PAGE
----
by Tom Melander
Hey Tom, there’s a party online, and you’re not invited
In 2003, my BFF of 20 years, Dave, told me about an invitation he received to a new networking website called LinkedIn. As he described it, LinkedIn was where professionals invite their most respected contacts and colleagues into their network in order to keep track of one another and share their inside connections. It all sounded very exclusive, so I waited for him to send me an invitation to join his network. And waited. The invite never came. Finally, I figured out that I didn’t need an invitation. I could just go to www.linkedin.com and register as a user to start building my own network. If you’re not a user yet, here are a couple of resources to learn more about getting started on LinkedIn for yourself: LinkedIn Learning Center and About Linked In.
Who to invite? Three ways to think about Networking
LinkedIn uses the phrase, “Your professional network of trusted contacts,” and that sums up its philosophy. But I’ve notice three distinct approaches to networking. Let’s call them open, social, and professional networkers. Each approach has pros and cons.
Open networkers invite and connect to anyone who will accept or extend an invitation. Their contacts aren’t limited to friends and colleagues—they’re anyone. Open networkers frequently have 500+ contacts. This approach to networking can be very useful, but it also means that your network is wide open. If these are all “trusted contacts,” open networkers are very trusting.
Social networkers connect to people they have met and liked either socially or in business. This describes my network. As a career and workforce development consultant I find myself “talking shop” in many social situations. These conversations often lead to LinkedIn invitations.
Finally, there are professional networkers who mainly connect only with business associates and professional colleagues. These folks, like my friend Dave, keep their connections highly relevant to their profession. Being connected in this way becomes an implied recommendation because you are a trusted professional contact.
There are advantages and disadvantages to all three types of networking styles. Being an open networker means you cast the widest net possible, so while you get lots of contacts and information, not all of it is going to be relevant to you. If you are a social networker, your list of contacts is customized so that they’re all relevant to you, but some of them are business acquaintances and some are friends. You may have to sift through your contacts depending on your purposes, and remember that anything you say online can be viewed by both groups. And professional networkers have a narrower focus. They’re likely to gain access to exclusive, but purely professional, contacts and information.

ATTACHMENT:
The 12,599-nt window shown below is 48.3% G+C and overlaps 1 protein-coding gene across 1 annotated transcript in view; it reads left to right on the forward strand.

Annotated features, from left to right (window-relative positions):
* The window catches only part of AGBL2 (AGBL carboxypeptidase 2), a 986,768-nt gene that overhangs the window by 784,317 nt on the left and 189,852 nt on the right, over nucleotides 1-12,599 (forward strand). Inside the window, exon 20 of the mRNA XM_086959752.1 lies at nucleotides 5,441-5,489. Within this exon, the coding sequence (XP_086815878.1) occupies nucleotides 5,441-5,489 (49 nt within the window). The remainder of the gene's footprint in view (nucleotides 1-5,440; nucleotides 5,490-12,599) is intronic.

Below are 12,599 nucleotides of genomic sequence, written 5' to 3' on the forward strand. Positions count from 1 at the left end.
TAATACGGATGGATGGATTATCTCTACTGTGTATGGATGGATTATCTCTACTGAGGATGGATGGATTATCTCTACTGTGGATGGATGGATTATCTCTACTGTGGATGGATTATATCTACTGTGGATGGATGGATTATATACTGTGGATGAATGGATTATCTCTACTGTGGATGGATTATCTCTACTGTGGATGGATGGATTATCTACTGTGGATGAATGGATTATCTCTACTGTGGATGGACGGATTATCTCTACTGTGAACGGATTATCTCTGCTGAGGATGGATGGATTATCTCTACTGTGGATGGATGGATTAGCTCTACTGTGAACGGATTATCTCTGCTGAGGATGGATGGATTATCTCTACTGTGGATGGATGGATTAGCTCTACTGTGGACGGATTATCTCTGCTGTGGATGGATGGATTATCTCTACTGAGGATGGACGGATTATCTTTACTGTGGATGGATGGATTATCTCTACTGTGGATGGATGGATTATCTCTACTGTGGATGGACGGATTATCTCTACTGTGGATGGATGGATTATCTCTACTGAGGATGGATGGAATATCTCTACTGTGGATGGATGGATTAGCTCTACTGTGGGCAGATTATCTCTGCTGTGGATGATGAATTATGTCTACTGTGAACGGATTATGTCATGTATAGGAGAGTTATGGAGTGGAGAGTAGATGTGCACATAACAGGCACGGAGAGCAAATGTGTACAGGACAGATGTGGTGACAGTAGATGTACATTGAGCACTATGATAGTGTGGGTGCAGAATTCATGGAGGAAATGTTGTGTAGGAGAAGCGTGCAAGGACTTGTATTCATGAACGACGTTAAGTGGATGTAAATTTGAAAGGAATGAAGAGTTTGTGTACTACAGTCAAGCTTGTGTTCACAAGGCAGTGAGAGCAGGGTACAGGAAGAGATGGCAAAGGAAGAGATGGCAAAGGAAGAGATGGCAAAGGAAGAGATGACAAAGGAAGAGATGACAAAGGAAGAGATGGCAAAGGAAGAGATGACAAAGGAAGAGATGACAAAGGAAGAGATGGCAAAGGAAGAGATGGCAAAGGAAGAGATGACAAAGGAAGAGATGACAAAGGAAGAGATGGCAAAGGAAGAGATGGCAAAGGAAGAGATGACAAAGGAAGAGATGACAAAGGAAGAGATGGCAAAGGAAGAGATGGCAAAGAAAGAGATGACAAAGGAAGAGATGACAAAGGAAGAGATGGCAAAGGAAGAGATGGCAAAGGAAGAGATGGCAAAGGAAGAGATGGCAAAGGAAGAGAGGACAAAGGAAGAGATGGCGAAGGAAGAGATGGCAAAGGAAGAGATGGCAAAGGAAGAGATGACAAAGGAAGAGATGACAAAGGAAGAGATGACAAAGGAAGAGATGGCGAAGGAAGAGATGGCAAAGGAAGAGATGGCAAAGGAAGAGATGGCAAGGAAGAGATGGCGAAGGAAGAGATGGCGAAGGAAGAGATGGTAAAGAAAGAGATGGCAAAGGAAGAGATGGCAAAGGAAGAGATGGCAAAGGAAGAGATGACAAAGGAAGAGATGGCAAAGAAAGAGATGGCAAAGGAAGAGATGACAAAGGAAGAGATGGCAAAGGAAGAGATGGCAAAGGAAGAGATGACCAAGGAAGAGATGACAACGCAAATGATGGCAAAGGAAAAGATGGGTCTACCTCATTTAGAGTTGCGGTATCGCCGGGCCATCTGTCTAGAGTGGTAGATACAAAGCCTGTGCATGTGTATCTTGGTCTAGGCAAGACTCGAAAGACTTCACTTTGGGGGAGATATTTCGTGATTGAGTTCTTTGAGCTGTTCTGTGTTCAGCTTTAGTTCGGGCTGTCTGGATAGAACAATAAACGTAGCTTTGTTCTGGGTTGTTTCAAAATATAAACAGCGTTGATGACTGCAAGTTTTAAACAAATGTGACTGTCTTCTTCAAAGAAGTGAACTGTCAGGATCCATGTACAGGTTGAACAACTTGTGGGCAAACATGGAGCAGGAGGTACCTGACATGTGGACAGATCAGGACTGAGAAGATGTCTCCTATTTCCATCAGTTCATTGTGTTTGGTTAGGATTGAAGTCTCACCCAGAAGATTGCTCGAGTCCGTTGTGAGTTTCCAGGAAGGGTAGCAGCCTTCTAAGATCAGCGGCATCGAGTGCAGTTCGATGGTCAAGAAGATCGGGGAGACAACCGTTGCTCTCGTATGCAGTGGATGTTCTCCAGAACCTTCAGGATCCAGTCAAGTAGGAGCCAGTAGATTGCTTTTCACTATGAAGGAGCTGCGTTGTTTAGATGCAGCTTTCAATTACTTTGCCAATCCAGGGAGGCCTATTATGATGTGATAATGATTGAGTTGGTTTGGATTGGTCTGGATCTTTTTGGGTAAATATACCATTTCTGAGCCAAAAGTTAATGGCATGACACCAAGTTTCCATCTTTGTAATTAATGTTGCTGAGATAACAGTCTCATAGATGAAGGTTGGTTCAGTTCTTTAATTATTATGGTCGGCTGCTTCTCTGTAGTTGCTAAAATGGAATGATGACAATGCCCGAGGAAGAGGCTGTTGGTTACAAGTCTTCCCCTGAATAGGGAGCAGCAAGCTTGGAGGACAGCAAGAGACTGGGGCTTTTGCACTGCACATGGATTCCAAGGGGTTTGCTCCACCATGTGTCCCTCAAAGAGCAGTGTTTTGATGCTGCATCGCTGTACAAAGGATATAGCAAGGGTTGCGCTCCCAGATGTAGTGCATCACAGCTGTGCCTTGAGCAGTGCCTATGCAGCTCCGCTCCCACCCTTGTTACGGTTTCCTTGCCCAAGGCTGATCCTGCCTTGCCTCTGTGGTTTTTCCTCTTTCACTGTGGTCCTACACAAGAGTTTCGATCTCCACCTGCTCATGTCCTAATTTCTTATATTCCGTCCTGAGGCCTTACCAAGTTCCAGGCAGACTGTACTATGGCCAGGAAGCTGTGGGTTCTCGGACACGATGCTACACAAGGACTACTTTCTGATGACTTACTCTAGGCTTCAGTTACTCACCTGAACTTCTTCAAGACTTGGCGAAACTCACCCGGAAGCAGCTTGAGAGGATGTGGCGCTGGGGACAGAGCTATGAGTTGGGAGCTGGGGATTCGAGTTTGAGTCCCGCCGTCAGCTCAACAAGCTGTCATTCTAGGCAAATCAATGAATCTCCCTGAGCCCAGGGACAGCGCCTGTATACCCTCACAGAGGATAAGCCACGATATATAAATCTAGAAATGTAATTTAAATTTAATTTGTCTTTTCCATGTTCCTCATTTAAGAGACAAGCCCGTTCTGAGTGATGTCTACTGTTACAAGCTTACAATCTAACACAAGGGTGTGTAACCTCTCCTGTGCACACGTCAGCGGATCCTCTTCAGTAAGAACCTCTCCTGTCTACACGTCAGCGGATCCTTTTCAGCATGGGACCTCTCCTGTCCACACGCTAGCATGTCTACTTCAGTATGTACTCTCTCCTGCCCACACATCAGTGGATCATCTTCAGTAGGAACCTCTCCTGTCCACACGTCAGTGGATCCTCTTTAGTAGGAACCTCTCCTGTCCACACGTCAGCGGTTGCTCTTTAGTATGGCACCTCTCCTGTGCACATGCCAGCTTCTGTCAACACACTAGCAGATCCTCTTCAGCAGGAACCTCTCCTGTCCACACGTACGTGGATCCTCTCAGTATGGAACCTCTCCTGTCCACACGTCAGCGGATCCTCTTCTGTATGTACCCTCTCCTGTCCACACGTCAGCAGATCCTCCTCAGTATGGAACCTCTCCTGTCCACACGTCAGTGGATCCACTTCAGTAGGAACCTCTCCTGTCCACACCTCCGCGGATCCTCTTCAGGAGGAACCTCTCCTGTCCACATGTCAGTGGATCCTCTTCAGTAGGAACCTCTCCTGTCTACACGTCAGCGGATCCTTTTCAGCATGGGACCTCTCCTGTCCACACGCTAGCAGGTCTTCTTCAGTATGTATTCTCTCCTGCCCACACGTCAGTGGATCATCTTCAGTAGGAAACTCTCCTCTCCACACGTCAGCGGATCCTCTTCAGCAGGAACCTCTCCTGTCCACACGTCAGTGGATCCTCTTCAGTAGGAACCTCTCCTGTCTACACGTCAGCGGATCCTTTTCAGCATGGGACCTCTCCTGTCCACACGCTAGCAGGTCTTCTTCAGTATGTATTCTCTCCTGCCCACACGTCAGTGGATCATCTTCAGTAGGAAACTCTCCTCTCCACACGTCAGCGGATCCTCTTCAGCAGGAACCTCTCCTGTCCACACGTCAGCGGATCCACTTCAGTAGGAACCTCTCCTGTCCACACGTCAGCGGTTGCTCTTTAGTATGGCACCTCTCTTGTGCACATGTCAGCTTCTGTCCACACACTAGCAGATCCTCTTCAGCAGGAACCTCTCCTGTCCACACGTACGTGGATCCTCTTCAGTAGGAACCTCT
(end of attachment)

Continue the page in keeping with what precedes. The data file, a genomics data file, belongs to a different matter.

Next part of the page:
Choosing the right tool for the job
LinkedIn is not the only spot to network online. The two most popular sites for networking today are LinkedIn and Facebook. LinkedIn is primarily used for open or professional networks, and Facebook is for finding and keeping up with friends. That said, Facebook seems to generate more lively discussions than does LinkedIn, even on business topics, and many companies and professionals have fan pages to feed the conversations. So it would seem that our social and professional boundaries are fading. Think of Facebook as your casual Friday water cooler conversation, not strictly business, but keep it appropriate. Don’t say anything you wouldn’t want the boss to overhear.
What’s your philosophy? Do you fit into one of my three online networking types? Have you ever had to un-friend or un-link with someone for obnoxious behavior? What’s best thing that you’ve ever been able to accomplish because of your online networking?
I look forward to hearing from you.